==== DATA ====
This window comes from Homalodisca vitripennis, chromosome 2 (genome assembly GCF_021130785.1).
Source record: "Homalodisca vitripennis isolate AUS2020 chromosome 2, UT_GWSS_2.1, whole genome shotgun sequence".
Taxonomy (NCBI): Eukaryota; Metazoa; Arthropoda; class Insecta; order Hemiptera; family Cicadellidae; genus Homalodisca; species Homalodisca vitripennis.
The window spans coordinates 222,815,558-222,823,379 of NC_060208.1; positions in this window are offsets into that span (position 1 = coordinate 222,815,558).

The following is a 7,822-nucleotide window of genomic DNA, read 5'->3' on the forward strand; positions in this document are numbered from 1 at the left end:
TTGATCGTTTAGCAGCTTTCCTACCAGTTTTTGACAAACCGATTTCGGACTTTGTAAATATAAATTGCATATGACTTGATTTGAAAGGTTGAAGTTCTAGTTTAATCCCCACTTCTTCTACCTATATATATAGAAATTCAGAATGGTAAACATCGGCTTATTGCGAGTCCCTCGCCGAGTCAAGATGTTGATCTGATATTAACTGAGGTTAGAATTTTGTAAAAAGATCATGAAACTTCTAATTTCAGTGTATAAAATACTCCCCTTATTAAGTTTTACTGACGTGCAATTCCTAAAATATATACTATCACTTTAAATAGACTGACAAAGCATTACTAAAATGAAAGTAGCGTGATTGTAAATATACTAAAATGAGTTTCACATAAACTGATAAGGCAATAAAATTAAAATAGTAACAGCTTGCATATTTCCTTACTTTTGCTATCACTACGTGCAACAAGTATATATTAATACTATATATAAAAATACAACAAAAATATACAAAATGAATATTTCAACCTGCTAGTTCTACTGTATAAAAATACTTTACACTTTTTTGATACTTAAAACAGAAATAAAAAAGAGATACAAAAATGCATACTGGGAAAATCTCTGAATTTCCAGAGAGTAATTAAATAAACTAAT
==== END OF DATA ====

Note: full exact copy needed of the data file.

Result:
This window comes from Homalodisca vitripennis, chromosome 2 (genome assembly GCF_021130785.1).
Source record: "Homalodisca vitripennis isolate AUS2020 chromosome 2, UT_GWSS_2.1, whole genome shotgun sequence".
Taxonomy (NCBI): Eukaryota; Metazoa; Arthropoda; class Insecta; order Hemiptera; family Cicadellidae; genus Homalodisca; species Homalodisca vitripennis.
The window spans coordinates 222,815,558-222,823,379 of NC_060208.1; positions in this window are offsets into that span (position 1 = coordinate 222,815,558).

The following is a 7,822-nucleotide window of genomic DNA, read 5'->3' on the forward strand; positions in this document are numbered from 1 at the left end:
TTGATCGTTTAGCAGCTTTCCTACCAGTTTTTGACAAACCGATTTCGGACTTTGTAAATATAAATTGCATATGACTTGATTTGAAAGGTTGAAGTTCTAGTTTAATCCCCACTTCTTCTACCTATATATATAGAAATTCAGAATGGTAAACATCGGCTTATTGCGAGTCCCTCGCCGAGTCAAGATGTTGATCTGATATTAACTGAGGTTAGAATTTTGTAAAAAGATCATGAAACTTCTAATTTCAGTGTATAAAATACTCCCCTTATTAAGTTTTACTGACGTGCAATTCCTAAAATATATACTATCACTTTAAATAGACTGACAAAGCATTACTAAAATGAAAGTAGCGTGATTGTAAATATACTAAAATGAGTTTCACATAAACTGATAAGGCAATAAAATTAAAATAGTAACAGCTTGCATATTTCCTTACTTTTGCTATCACTACGTGCAACAAGTATATATTAATACTATATATAAAAATACAACAAAAATATACAAAATGAATATTTCAACCTGCTAGTTCTACTGTATAAAAATACTTTACACTTTTTTGATACTTAAAACAGAAATAAAAAAGAGATACAAAAATGCATACTGGGAAAATCTCTGAATTTCCAGAGAGTAATTAAATAAACTAAT